N. Korea discharges water from border dam without prior notice
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The Unification Ministry said Thursday that the "government is keeping close tabs on rainfall in North Korea and water release in close cooperation with relevant organizations."
"We will do our best to ensure the public safety and prevent damage to public property."
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North Korea has been discharging water from Hwanggang Dam near the inter-Korean border without any prior notice, after heavy rains lashed the country, South Korea’s Unification Ministry said Thursday, expressing regret at the decision.
“North Korea is presumed to have opened the floodgates of Hwanggang Dam as heavy rain continues to pound North Korea since the weekend,” said an official at the Unification Ministry who wished to remain anonymous.
The official said chances that North Korea has been releasing water from its upstream Hwanggang Dam are “considerably high” in light of the government’s comprehensive analysis. But the Unification Ministry said North Korea has not officially confirmed the water release.
The water from Hwanggang Dam on the western inter-Korean border is released into the upper part of the Imjin River that flows downstream into the Gunnam Dam in South Korea.
The distance between the two dams is around 56 kilometers. In general, it takes four to five hours for the released water to reach the Gunnam Dam.
North Korea opened the floodgates a few days ago to lower the water level at the dam in the aftermath of heavy rains across the country, the Unification Ministry and the military confirmed, without sharing the exact date.
But water released from the North, as of Thursday, has not been a lot, the government said, citing water levels at the Pilseung Bridge over the Imjin River in South Korea.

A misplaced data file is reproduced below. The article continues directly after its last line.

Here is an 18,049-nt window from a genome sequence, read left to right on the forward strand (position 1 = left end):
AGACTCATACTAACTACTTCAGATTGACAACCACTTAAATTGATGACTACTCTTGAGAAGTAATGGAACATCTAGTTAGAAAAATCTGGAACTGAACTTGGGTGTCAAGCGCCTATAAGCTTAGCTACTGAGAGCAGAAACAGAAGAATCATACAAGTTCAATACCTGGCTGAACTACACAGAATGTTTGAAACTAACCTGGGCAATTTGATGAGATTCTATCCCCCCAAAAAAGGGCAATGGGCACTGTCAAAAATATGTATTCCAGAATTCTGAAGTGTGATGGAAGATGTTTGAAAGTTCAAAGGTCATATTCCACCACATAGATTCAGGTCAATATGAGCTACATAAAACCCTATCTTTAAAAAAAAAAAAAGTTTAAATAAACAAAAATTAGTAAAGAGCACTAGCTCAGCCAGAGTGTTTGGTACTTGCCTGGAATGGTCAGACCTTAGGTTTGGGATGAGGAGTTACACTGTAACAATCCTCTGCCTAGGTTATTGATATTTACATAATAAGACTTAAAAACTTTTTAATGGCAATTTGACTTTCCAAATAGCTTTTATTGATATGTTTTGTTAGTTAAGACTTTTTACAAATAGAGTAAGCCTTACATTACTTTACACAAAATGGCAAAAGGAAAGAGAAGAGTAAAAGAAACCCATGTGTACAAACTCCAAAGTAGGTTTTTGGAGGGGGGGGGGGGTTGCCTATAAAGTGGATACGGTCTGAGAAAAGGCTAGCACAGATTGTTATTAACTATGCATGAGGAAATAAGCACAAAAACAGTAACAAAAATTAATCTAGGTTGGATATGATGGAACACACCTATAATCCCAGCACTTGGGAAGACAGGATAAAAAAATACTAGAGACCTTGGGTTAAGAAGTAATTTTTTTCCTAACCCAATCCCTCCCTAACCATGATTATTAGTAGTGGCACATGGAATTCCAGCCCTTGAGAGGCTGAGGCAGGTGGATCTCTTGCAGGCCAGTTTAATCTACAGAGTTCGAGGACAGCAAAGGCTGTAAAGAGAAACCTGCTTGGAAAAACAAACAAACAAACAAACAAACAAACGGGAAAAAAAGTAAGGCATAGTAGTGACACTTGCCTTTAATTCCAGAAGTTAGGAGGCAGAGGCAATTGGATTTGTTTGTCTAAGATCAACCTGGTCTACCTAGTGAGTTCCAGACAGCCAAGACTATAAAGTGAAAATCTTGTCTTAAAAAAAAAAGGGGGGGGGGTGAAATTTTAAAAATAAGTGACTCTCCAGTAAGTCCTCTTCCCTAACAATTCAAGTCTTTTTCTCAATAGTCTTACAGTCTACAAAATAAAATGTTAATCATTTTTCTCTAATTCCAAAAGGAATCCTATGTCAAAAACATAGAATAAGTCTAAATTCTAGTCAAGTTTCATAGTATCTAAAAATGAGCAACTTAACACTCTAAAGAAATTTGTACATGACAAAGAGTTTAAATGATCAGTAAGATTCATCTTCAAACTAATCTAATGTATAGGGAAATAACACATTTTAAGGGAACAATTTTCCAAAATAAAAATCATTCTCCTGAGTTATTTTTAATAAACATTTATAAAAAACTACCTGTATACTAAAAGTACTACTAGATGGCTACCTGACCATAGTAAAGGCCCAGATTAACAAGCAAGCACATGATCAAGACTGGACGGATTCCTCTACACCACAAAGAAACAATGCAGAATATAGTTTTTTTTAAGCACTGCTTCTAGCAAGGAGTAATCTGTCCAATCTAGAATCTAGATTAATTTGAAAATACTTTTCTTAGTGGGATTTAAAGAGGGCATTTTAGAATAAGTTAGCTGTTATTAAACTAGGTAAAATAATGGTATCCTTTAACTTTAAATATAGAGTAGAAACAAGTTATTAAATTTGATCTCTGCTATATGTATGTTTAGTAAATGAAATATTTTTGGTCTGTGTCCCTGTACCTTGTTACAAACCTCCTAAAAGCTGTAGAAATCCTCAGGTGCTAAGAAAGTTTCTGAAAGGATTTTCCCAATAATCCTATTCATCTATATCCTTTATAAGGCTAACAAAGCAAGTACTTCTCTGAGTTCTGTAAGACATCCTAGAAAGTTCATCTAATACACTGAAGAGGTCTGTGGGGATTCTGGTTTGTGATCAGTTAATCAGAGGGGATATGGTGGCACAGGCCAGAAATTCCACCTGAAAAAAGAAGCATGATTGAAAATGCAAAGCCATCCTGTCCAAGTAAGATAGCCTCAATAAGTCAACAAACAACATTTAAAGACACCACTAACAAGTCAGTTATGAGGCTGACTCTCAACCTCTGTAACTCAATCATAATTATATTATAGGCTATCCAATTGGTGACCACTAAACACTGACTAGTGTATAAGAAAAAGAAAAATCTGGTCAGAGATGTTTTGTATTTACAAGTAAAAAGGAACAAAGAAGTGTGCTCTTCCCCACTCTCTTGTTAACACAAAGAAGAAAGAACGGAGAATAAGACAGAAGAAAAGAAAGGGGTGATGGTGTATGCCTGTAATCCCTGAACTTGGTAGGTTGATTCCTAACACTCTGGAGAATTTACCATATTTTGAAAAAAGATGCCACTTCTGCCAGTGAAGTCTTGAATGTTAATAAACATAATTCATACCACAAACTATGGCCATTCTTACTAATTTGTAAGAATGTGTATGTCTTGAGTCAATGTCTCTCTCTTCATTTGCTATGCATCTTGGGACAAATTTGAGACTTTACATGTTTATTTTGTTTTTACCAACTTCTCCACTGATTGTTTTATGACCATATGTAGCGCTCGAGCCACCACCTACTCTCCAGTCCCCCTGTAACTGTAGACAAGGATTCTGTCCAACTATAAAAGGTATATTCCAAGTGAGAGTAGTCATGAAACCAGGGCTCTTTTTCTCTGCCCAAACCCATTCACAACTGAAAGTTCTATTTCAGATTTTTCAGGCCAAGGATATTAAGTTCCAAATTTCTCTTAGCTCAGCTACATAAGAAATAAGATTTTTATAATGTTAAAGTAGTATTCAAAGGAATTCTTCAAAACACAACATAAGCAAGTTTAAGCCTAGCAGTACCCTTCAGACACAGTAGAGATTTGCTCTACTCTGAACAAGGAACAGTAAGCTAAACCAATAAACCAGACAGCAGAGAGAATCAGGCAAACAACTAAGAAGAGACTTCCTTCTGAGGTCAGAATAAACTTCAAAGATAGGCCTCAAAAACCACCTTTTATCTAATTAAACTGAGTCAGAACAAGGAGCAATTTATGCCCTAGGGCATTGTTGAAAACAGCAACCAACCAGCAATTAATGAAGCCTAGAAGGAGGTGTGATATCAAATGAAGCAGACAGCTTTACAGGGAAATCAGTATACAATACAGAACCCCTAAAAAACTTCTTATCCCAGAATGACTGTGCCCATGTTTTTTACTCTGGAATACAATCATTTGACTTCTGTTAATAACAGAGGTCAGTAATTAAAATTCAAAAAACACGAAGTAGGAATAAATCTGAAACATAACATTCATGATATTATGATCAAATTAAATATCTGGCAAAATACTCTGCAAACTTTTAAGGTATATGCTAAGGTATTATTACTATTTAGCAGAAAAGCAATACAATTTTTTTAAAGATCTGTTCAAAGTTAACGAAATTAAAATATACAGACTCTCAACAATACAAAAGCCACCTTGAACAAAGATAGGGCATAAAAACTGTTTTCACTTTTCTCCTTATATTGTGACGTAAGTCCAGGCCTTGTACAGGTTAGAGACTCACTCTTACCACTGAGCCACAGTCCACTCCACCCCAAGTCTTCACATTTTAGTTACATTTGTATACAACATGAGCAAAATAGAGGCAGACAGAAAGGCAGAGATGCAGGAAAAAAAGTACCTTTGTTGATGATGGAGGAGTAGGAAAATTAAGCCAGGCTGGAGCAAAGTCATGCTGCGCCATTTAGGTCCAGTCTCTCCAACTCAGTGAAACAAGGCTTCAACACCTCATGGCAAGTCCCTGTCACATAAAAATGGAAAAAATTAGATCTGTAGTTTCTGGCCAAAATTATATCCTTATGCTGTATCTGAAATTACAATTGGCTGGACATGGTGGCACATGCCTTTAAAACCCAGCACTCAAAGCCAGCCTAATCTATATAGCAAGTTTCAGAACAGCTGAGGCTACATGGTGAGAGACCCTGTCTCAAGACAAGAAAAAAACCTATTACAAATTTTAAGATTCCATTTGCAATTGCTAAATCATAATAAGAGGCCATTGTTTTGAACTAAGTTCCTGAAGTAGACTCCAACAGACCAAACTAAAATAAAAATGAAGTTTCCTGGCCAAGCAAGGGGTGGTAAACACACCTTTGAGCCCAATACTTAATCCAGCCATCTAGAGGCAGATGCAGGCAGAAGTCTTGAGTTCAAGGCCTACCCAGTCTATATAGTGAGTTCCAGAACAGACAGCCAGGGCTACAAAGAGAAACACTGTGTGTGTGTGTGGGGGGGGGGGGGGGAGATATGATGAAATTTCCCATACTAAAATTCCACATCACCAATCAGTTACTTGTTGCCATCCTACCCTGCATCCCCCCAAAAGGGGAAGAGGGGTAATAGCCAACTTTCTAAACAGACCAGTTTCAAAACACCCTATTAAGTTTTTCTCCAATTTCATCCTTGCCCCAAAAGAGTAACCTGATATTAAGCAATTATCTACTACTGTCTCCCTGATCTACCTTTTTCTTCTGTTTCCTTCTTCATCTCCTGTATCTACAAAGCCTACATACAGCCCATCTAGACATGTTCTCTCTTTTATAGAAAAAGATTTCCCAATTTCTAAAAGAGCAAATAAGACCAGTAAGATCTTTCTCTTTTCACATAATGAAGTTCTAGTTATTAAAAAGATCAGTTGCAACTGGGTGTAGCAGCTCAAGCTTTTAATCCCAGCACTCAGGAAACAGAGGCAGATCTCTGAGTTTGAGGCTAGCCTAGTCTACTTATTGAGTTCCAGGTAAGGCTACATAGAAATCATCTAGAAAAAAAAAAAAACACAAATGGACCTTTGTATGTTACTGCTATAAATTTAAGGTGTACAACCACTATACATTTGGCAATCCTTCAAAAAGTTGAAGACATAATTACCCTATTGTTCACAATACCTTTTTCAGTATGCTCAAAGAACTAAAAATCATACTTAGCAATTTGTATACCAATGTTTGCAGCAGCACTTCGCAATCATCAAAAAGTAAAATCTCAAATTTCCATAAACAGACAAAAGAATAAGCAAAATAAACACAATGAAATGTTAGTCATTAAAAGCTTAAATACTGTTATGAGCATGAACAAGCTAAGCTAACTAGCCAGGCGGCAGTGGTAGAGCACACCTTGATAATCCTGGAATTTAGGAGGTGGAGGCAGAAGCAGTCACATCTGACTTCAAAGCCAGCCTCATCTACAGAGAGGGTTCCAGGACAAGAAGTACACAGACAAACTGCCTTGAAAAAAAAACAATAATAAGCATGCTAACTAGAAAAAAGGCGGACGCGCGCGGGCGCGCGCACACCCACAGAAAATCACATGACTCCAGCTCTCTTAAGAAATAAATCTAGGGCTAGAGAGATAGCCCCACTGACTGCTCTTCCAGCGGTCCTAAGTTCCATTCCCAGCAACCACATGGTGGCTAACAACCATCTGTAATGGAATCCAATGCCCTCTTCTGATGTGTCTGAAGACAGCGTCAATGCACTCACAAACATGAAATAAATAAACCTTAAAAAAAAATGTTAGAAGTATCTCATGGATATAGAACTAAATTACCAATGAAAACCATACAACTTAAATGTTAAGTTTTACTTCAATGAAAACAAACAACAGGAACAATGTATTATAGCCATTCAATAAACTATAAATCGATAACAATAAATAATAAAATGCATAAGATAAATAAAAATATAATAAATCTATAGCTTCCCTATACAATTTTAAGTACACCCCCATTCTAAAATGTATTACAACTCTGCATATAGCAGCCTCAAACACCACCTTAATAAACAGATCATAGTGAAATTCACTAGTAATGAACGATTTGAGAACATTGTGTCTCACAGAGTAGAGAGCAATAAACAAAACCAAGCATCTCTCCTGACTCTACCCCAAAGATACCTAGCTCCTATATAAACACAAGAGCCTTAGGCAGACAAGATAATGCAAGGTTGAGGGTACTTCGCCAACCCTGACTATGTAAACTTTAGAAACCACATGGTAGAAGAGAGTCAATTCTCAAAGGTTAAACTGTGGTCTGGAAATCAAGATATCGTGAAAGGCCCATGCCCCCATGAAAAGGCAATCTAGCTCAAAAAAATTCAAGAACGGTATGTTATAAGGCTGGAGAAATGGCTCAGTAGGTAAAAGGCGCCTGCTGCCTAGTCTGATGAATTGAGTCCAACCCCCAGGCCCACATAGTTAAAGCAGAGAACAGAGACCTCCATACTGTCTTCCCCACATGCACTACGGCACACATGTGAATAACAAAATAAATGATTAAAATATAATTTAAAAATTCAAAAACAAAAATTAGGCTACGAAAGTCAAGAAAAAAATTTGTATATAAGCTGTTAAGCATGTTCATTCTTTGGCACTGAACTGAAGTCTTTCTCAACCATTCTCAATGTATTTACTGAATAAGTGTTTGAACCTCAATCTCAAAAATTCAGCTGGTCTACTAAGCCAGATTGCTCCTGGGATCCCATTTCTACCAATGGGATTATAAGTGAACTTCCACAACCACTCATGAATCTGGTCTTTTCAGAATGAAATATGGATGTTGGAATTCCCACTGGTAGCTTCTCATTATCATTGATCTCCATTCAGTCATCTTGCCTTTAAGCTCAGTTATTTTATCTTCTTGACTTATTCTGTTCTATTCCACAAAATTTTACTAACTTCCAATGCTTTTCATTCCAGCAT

The water levels at the Pilseung Bridge rose to 5 meters at 01:00 a.m. Thursday, but water levels dropped to 3.24 meters at 02:00 p.m., according to the ministry.
The Unification Ministry also explained that the government has sufficient capacity to handle the water release from North Korea’s Hwanggam Dam.
But the ministry “expresses regret that North Korea did not give any prior notice despite South Korea’s request.”
On Tuesday, the ministry attempted to fax a statement to ask North Korean authorities to notify South Korea before discharging water from dams near the inter-Korean border. But North Korea has refused to confirm the receipt of the statement.
In light of the situation, the Unification Ministry said it does not have plans to issue a statement of regret through the inter-Korean communication channel.
North Korea is obliged to provide prior notice before releasing water from its upstream dams in the vicinity of inter-Korean borders in accordance with existing inter-Korean agreements.
Previously, North Korea has discharged waters from Imnam and Hwanggang Dam dozens of times without any prior warning. North Korea’s release of water from Hwanggang Dam in September 2009 killed six South Koreans as it led to a flash flood in the South Korean region.
The Unification Ministry said Thursday that the “government is keeping close tabs on rainfall in North Korea and water release in close cooperation with relevant organizations.”
“We will do our best to ensure the public safety and prevent damage to public property.”
By Ji Da-gyum(email@example.com)
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